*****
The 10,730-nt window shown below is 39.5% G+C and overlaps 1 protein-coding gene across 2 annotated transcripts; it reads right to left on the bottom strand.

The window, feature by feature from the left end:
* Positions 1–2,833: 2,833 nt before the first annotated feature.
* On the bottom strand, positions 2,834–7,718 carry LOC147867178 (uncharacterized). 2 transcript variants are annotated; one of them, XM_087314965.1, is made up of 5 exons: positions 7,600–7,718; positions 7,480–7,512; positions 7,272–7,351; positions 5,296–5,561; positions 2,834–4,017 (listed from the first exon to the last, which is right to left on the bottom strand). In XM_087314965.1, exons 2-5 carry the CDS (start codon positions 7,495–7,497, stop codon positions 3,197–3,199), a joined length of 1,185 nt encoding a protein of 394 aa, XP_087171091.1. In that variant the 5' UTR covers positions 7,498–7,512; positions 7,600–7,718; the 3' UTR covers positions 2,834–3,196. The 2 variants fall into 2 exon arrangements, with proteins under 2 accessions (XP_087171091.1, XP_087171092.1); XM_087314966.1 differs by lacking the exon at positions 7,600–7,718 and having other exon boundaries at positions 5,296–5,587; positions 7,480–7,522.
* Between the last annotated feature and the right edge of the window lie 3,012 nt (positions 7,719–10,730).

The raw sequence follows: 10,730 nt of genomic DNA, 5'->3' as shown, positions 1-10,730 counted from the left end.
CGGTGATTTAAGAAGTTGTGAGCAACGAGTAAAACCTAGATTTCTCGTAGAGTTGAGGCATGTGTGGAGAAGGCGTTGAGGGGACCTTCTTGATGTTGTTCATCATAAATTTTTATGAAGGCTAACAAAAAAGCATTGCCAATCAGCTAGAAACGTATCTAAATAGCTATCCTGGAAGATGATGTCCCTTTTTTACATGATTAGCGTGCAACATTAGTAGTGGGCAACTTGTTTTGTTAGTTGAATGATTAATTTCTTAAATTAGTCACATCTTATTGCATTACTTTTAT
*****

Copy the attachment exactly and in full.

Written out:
The 10,730-nt window shown below is 39.5% G+C and overlaps 1 protein-coding gene across 2 annotated transcripts; it reads right to left on the bottom strand.

The window, feature by feature from the left end:
* Positions 1–2,833: 2,833 nt before the first annotated feature.
* On the bottom strand, positions 2,834–7,718 carry LOC147867178 (uncharacterized). 2 transcript variants are annotated; one of them, XM_087314965.1, is made up of 5 exons: positions 7,600–7,718; positions 7,480–7,512; positions 7,272–7,351; positions 5,296–5,561; positions 2,834–4,017 (listed from the first exon to the last, which is right to left on the bottom strand). In XM_087314965.1, exons 2-5 carry the CDS (start codon positions 7,495–7,497, stop codon positions 3,197–3,199), a joined length of 1,185 nt encoding a protein of 394 aa, XP_087171091.1. In that variant the 5' UTR covers positions 7,498–7,512; positions 7,600–7,718; the 3' UTR covers positions 2,834–3,196. The 2 variants fall into 2 exon arrangements, with proteins under 2 accessions (XP_087171091.1, XP_087171092.1); XM_087314966.1 differs by lacking the exon at positions 7,600–7,718 and having other exon boundaries at positions 5,296–5,587; positions 7,480–7,522.
* Between the last annotated feature and the right edge of the window lie 3,012 nt (positions 7,719–10,730).

The raw sequence follows: 10,730 nt of genomic DNA, 5'->3' as shown, positions 1-10,730 counted from the left end.
CGGTGATTTAAGAAGTTGTGAGCAACGAGTAAAACCTAGATTTCTCGTAGAGTTGAGGCATGTGTGGAGAAGGCGTTGAGGGGACCTTCTTGATGTTGTTCATCATAAATTTTTATGAAGGCTAACAAAAAAGCATTGCCAATCAGCTAGAAACGTATCTAAATAGCTATCCTGGAAGATGATGTCCCTTTTTTACATGATTAGCGTGCAACATTAGTAGTGGGCAACTTGTTTTGTTAGTTGAATGATTAATTTCTTAAATTAGTCACATCTTATTGCATTACTTTTAT